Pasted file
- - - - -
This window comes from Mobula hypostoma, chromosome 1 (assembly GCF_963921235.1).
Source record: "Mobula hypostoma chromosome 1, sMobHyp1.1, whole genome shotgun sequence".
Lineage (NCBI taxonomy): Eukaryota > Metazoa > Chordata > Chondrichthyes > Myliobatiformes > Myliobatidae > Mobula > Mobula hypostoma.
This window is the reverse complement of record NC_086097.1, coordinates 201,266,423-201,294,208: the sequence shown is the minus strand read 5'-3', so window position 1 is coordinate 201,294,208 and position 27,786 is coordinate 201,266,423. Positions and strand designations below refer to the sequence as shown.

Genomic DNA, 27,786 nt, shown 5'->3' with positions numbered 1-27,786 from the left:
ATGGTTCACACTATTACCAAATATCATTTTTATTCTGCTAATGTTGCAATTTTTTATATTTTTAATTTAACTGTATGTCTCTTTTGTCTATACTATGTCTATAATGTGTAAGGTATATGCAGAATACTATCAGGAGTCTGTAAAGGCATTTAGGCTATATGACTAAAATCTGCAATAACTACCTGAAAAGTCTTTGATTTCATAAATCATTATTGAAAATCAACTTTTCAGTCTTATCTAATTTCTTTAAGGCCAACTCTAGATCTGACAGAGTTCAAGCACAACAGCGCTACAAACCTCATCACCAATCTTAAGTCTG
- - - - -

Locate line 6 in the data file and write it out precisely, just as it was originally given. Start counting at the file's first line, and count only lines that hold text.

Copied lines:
ATGGTTCACACTATTACCAAATATCATTTTTATTCTGCTAATGTTGCAATTTTTTATATTTTTAATTTAACTGTATGTCTCTTTTGTCTATACTATGTCTATAATGTGTAAGGTATATGCAGAATACTATCAGGAGTCTGTAAAGGCATTTAGGCTATATGACTAAAATCTGCAATAACTACCTGAAAAGTCTTTGATTTCATAAATCATTATTGAAAATCAACTTTTCAGTCTTATCTAATTTCTTTAAGGCCAACTCTAGATCTGACAGAGTTCAAGCACAACAGCGCTACAAACCTCATCACCAATCTTAAGTCTG